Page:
You probably didn’t notice, but I quit blogging yesterday.
I alluded to it in this post on Work It, Mom! about my son needing braces, but I didn’t spell it out. I had decided not to say anything, to just fade quietly into the Google Wayback Machine, thereby proving a point to myself about the relative unimportance of my blog and making it easy to come back if I ever wanted to.
Let me back up to why I quit.
In a nutshell: my kids went to the dentist yesterday and my oldest needs braces. I had my compulsory unexpected expense freak out, like I do, and then began looking for a J-O-B. And then I realized that it was stupid of me to be looking for a job that would take time away from my family, the people whom I profess to value above most anything else, when I already have ample writing contracts to pay the bills. You know what I don’t have? Ample time and energy. So, I decided to quit blogging here in order to save my creative juices for my paid gigs.
I also quit blogging here because I was sick and tired of feeling like a failure.
I’ve been feeling for a while like I’m writing into an abyss, like I’m pushing flaxseed oil when what people really want is – well, I don’t even know what – but spellcheck doesn’t even know that flaxseed is a word. How’s that for an effective metaphor?
I began spending a good chunk of my day trying to prove to myself that I was relevant.
I tried to write better posts. I checked and rechecked to see if my posts had been shared. I refreshed Twitter to see if maybe the reply stream was just… like… delayed… or something.
And then a dentist told me my kid was going to need braces and I almost went and got a part-time job and I realized that reserving time in my workday for making sure the Internet knew I existed was freaking INSANE.
So I quit blogging.
It was fantastic.
I felt like a burden had been lifted. I felt, I assume, just like feminists who finally decide to stop shaving their legs. I was suddenly free of an archaic measuring system that would never quite fit me. I was breaking the mold of old ways and redefining the new based on careful thought and examination of my values.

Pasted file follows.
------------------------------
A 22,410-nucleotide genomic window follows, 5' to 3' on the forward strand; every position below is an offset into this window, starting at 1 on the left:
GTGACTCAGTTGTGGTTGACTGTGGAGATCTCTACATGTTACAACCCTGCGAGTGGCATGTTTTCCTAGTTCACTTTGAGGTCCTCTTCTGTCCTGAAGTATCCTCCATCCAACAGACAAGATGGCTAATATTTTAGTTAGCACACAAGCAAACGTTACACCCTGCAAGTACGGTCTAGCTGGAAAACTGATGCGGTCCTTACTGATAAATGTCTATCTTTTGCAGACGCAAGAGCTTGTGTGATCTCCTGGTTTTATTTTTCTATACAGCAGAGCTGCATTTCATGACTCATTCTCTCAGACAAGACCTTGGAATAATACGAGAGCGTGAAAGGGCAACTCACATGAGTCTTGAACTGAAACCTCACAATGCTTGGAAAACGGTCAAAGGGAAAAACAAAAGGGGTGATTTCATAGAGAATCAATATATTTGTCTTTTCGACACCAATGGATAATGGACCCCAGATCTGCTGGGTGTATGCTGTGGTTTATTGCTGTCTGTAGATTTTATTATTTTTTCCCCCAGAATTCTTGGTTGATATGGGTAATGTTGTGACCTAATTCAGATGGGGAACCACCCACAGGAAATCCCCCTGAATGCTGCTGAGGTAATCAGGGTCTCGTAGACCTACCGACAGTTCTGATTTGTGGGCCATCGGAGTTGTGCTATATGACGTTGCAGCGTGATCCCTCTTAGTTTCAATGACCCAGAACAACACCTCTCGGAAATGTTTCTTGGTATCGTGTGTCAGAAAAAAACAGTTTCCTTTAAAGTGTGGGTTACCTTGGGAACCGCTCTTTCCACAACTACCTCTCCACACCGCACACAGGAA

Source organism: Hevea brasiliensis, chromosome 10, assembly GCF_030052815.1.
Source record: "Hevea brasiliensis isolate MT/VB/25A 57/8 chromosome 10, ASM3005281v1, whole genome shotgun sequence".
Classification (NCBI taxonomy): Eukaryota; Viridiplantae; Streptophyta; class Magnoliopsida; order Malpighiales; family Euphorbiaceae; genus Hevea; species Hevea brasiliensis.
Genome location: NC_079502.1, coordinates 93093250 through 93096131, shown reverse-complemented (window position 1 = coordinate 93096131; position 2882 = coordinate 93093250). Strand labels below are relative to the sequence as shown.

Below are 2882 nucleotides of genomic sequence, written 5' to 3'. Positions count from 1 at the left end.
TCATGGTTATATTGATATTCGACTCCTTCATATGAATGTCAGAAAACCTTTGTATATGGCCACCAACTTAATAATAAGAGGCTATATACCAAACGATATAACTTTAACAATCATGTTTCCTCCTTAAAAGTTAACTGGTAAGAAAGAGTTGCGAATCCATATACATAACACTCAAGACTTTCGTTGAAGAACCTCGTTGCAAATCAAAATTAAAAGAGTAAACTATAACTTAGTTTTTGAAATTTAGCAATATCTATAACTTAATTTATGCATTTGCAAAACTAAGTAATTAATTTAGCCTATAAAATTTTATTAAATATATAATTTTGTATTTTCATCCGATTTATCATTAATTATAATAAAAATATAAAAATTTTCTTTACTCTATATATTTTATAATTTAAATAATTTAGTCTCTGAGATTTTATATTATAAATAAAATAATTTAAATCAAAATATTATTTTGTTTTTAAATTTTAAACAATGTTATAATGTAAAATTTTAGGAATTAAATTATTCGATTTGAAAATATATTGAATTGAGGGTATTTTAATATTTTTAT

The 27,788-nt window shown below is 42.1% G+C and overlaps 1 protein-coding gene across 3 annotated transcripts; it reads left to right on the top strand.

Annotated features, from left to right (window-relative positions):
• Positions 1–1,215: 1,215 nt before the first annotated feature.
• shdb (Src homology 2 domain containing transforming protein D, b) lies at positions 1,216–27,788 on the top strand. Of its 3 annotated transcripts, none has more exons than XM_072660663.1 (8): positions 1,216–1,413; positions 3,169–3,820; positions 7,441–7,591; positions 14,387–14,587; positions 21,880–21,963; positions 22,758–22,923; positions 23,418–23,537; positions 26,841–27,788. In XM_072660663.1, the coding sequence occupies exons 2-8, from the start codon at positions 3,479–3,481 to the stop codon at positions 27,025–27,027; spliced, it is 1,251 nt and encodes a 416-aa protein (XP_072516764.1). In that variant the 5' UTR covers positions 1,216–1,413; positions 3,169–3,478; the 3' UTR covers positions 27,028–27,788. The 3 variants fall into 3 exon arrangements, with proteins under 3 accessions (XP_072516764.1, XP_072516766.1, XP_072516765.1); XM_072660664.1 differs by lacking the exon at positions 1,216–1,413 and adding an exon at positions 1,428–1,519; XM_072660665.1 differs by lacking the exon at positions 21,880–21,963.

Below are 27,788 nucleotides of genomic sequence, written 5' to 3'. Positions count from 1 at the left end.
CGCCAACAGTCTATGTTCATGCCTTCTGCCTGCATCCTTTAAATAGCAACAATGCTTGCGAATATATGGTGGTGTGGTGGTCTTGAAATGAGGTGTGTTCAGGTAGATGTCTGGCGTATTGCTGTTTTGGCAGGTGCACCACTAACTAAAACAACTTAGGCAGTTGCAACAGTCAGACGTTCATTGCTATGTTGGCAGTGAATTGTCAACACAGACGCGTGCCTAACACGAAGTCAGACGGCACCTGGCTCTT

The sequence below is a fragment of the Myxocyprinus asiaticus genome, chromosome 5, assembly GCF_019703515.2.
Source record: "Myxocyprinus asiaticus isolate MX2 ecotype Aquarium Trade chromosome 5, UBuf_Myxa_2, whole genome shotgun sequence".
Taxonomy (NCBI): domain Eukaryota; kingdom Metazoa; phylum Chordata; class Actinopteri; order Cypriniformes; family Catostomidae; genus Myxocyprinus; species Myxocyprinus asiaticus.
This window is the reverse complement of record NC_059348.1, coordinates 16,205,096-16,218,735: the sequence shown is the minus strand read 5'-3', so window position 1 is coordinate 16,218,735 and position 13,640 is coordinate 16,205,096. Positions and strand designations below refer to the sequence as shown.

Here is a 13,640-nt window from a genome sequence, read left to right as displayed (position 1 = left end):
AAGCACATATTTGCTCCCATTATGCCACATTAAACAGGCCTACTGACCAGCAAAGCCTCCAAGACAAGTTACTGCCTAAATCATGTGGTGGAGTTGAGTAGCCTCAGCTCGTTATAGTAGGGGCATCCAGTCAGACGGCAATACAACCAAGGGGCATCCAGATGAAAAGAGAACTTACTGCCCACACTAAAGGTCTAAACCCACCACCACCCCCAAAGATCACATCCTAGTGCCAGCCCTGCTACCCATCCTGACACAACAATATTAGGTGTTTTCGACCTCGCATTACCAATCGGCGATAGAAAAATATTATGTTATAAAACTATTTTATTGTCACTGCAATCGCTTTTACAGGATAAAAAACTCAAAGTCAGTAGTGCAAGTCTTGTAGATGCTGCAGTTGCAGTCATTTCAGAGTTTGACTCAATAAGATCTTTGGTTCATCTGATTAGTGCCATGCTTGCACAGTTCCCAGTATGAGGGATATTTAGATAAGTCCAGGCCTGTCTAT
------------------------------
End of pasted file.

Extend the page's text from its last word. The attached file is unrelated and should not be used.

I told my husband. He said he was… surprised. I shared the profound revelations I’d had, and he shrugged his shoulders and asked me if I thought the end tables needed another coat of polyurethane. (They did.)
And then a few people commented on my Facebook page and told me how much this site meant to them, how much it helped them.
Ah, that’s nice. But I do not need your validation anymore! I reminded myself.
I told my mom that I quit blogging. She said she was… surprised. She went so far as to say that I “lifted her up”, and then asked me if I’d seen the video clip of Michelle Obama describing her first date with Barack. (I hadn’t, by the way, but you can see it here.)
And then a perfect stranger emailed me to tell me that she had stumbled on my blog, really enjoyed it, and had put it in her favorites to visit later.
NICE TRY, STRANGER! I thought. But I’m totally past needing that kind of validation now. STOP TEMPTING ME UNIVERSE, I GOT THIS!
And then this happened:
I so do not got this.
That made an impression on me.
And fine, people put these lists together in order to generate traffic for their own sites. I know this. But still. There was the name of this site, right under three other sites that I know and respect.
Suddenly I wasn’t sure if I’d really quit blogging.
(Right about that time, Faiqa called to tell me that she does read my blog, even if she doesn’t comment. No matter what I had told myself about not needing validation, it was nice to hear that she was reading.)
The thing is, this cycle of “oh, wah, I suck, I’m going to quit” and “oh, no, you totally matter!” and “oh, well, I do? OK, I can’t quit anyway. I do this because I love it! Really!” is not new. It’s as old as blogging and it is exhausting for all involved, readers and writers alike.
As a rule, I’m not a fan of exhaustive cycles.
I’m just not sure how to break this one.
I know this:
I want to encourage people to become more aware of how they think and what they do. I want to lead a conscientious life of happiness and positivity, and I want to share the idea of empowerment through accountability with other people.
I believe that matters, and that the importance of that message cannot be measured by numbers on a traffic report.
But I also know this:
It is hard to shout into the abyss without becoming hoarse.
I do not have an endless reserve of time or creativity.
I need to think about my definition of relevance and how I measure success. I need to think, too, about how much validation I need to continue a labor of love and where I can get it. I definitely need to stop sacrificing paid-writing time for Twitter checking/blog pimping/site redesign time. (Man that’s embarrassing to share.)
So maybe I’m not quite ready to quit blogging here just yet, but a change is definitely a-comin’.